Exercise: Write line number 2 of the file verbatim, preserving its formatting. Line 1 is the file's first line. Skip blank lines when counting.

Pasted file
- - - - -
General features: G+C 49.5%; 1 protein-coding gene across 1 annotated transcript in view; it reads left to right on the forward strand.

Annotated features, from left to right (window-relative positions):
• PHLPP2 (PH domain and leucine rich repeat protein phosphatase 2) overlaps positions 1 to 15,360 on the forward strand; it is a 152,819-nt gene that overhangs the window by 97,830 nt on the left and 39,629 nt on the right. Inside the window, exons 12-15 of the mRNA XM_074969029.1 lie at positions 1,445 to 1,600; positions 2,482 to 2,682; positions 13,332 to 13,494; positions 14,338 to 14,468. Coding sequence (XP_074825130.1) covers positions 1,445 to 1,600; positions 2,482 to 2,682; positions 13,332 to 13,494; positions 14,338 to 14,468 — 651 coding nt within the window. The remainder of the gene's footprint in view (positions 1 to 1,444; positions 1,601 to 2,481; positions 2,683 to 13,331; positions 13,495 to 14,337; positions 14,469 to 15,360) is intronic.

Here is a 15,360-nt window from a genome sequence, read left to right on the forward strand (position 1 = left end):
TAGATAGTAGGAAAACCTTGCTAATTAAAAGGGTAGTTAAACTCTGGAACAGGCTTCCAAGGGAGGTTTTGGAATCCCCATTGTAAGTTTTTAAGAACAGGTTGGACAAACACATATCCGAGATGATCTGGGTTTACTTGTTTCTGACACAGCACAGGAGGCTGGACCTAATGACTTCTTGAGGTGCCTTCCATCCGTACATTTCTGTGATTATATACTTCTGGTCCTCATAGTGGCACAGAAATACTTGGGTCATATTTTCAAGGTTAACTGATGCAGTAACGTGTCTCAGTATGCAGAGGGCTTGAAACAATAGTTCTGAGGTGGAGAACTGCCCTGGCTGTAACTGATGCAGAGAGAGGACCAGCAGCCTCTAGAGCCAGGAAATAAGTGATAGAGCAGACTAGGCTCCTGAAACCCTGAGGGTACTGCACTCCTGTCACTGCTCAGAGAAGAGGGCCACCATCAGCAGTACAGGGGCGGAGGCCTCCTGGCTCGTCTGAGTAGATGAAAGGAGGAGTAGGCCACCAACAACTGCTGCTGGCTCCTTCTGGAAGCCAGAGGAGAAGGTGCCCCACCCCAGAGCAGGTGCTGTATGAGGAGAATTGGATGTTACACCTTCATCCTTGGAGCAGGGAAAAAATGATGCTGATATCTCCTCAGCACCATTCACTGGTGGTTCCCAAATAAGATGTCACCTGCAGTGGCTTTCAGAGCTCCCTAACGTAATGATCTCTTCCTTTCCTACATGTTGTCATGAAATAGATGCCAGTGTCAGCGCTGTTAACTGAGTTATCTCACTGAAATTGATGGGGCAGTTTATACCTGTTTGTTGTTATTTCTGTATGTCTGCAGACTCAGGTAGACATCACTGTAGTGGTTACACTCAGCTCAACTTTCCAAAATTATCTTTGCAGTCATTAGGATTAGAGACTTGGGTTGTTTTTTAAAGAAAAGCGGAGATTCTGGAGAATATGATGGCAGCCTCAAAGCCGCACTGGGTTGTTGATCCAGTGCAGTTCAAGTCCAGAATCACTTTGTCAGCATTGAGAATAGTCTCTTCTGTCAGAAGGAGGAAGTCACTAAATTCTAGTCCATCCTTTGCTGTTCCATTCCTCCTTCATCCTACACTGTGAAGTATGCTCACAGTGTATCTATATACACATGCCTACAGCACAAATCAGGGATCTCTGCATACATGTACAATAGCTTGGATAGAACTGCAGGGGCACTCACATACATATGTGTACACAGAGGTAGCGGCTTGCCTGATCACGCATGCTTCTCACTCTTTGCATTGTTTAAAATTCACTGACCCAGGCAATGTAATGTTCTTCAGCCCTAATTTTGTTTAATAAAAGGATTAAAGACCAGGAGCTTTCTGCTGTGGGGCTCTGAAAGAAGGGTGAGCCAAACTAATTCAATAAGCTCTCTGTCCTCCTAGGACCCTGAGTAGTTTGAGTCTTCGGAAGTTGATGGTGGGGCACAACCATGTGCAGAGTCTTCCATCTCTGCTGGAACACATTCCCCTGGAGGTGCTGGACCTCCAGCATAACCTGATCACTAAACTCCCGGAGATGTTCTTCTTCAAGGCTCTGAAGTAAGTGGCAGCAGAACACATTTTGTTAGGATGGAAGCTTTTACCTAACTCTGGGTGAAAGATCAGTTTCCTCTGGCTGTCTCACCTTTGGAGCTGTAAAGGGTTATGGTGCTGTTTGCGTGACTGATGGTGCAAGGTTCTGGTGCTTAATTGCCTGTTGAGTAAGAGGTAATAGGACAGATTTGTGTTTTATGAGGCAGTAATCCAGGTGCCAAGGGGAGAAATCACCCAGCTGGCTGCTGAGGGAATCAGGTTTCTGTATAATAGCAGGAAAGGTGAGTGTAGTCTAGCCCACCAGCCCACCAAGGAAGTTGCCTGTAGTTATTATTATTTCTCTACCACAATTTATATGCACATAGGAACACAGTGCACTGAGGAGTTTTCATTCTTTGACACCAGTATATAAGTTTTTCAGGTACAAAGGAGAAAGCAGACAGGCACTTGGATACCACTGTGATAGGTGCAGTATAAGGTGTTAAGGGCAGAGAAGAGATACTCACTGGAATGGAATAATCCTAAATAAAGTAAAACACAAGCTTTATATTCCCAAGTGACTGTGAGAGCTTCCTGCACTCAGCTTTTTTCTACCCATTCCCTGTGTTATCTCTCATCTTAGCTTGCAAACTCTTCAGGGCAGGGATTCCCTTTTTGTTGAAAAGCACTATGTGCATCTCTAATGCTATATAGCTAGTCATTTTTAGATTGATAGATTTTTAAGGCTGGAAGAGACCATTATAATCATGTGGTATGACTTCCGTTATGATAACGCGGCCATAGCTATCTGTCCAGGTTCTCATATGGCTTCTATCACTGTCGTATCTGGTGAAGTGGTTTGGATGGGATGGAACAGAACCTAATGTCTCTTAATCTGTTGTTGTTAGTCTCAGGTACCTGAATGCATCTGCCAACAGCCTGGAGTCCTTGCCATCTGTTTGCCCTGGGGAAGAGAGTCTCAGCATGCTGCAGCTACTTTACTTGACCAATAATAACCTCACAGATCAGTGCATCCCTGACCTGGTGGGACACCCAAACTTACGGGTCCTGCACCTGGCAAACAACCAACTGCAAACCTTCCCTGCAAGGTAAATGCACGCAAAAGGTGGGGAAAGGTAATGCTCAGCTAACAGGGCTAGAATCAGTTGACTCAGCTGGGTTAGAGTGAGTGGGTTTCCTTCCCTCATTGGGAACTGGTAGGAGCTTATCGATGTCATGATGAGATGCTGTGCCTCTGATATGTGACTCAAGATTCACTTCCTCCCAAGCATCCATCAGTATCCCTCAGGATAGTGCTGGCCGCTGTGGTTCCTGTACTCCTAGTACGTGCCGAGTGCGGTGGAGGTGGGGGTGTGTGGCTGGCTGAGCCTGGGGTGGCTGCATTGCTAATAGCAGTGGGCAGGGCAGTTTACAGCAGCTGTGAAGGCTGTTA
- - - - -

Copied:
Annotated features, from left to right (window-relative positions):